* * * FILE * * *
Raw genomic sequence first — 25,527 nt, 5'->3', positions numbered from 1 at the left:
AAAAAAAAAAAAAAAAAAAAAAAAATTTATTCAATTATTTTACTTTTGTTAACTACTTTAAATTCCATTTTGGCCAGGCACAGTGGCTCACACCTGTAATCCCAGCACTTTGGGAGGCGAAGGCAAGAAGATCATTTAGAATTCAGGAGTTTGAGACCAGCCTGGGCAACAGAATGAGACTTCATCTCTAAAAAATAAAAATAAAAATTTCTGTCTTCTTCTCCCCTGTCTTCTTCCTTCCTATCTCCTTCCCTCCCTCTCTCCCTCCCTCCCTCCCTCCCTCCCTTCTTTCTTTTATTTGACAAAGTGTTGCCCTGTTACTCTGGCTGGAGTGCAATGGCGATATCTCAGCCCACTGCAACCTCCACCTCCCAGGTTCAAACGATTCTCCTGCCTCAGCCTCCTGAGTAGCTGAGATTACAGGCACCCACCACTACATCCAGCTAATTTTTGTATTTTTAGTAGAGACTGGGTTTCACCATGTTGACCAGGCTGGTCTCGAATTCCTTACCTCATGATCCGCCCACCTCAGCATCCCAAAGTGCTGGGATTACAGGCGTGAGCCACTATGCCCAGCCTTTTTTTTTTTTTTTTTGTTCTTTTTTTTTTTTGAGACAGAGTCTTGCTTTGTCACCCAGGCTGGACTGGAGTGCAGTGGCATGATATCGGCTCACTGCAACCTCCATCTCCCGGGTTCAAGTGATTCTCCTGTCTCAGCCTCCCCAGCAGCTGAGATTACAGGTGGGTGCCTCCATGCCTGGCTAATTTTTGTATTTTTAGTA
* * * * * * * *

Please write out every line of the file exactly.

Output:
Raw genomic sequence first — 25,527 nt, 5'->3', positions numbered from 1 at the left:
AAAAAAAAAAAAAAAAAAAAAAAAATTTATTCAATTATTTTACTTTTGTTAACTACTTTAAATTCCATTTTGGCCAGGCACAGTGGCTCACACCTGTAATCCCAGCACTTTGGGAGGCGAAGGCAAGAAGATCATTTAGAATTCAGGAGTTTGAGACCAGCCTGGGCAACAGAATGAGACTTCATCTCTAAAAAATAAAAATAAAAATTTCTGTCTTCTTCTCCCCTGTCTTCTTCCTTCCTATCTCCTTCCCTCCCTCTCTCCCTCCCTCCCTCCCTCCCTCCCTTCTTTCTTTTATTTGACAAAGTGTTGCCCTGTTACTCTGGCTGGAGTGCAATGGCGATATCTCAGCCCACTGCAACCTCCACCTCCCAGGTTCAAACGATTCTCCTGCCTCAGCCTCCTGAGTAGCTGAGATTACAGGCACCCACCACTACATCCAGCTAATTTTTGTATTTTTAGTAGAGACTGGGTTTCACCATGTTGACCAGGCTGGTCTCGAATTCCTTACCTCATGATCCGCCCACCTCAGCATCCCAAAGTGCTGGGATTACAGGCGTGAGCCACTATGCCCAGCCTTTTTTTTTTTTTTTTTGTTCTTTTTTTTTTTTGAGACAGAGTCTTGCTTTGTCACCCAGGCTGGACTGGAGTGCAGTGGCATGATATCGGCTCACTGCAACCTCCATCTCCCGGGTTCAAGTGATTCTCCTGTCTCAGCCTCCCCAGCAGCTGAGATTACAGGTGGGTGCCTCCATGCCTGGCTAATTTTTGTATTTTTAGTA